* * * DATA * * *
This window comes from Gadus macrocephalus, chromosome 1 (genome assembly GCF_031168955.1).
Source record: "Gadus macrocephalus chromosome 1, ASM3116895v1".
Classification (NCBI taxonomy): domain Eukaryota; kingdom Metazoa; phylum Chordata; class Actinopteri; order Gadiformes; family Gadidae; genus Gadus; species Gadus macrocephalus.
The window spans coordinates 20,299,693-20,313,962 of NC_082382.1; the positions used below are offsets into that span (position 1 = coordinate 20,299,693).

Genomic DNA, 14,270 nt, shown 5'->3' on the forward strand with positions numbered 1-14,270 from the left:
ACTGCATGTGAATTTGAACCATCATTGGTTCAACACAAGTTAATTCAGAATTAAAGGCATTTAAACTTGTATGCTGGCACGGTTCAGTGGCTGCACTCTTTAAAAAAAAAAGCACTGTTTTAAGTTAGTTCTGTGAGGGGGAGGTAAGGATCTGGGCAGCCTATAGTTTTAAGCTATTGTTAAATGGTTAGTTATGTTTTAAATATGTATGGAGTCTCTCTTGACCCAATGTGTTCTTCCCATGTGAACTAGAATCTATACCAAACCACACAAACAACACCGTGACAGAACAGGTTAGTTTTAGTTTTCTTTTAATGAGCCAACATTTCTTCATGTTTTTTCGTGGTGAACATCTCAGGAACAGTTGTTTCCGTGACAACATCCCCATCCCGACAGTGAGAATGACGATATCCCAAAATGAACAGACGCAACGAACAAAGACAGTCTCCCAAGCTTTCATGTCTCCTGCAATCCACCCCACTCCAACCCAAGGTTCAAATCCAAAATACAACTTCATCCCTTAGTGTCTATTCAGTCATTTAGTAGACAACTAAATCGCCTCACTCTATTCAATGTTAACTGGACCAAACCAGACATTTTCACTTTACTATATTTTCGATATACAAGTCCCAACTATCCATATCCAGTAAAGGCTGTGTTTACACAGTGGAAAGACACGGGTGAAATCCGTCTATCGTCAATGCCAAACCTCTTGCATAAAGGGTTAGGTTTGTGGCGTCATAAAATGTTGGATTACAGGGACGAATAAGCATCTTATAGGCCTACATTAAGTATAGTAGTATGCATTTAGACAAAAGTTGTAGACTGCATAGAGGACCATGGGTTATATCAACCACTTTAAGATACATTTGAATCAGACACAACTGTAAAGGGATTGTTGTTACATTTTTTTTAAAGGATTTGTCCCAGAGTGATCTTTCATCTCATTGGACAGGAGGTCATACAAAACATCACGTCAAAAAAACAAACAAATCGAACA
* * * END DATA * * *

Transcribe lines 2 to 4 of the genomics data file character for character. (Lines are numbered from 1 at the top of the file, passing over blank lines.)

Source record: "Gadus macrocephalus chromosome 1, ASM3116895v1".
Classification (NCBI taxonomy): domain Eukaryota; kingdom Metazoa; phylum Chordata; class Actinopteri; order Gadiformes; family Gadidae; genus Gadus; species Gadus macrocephalus.
The window spans coordinates 20,299,693-20,313,962 of NC_082382.1; the positions used below are offsets into that span (position 1 = coordinate 20,299,693).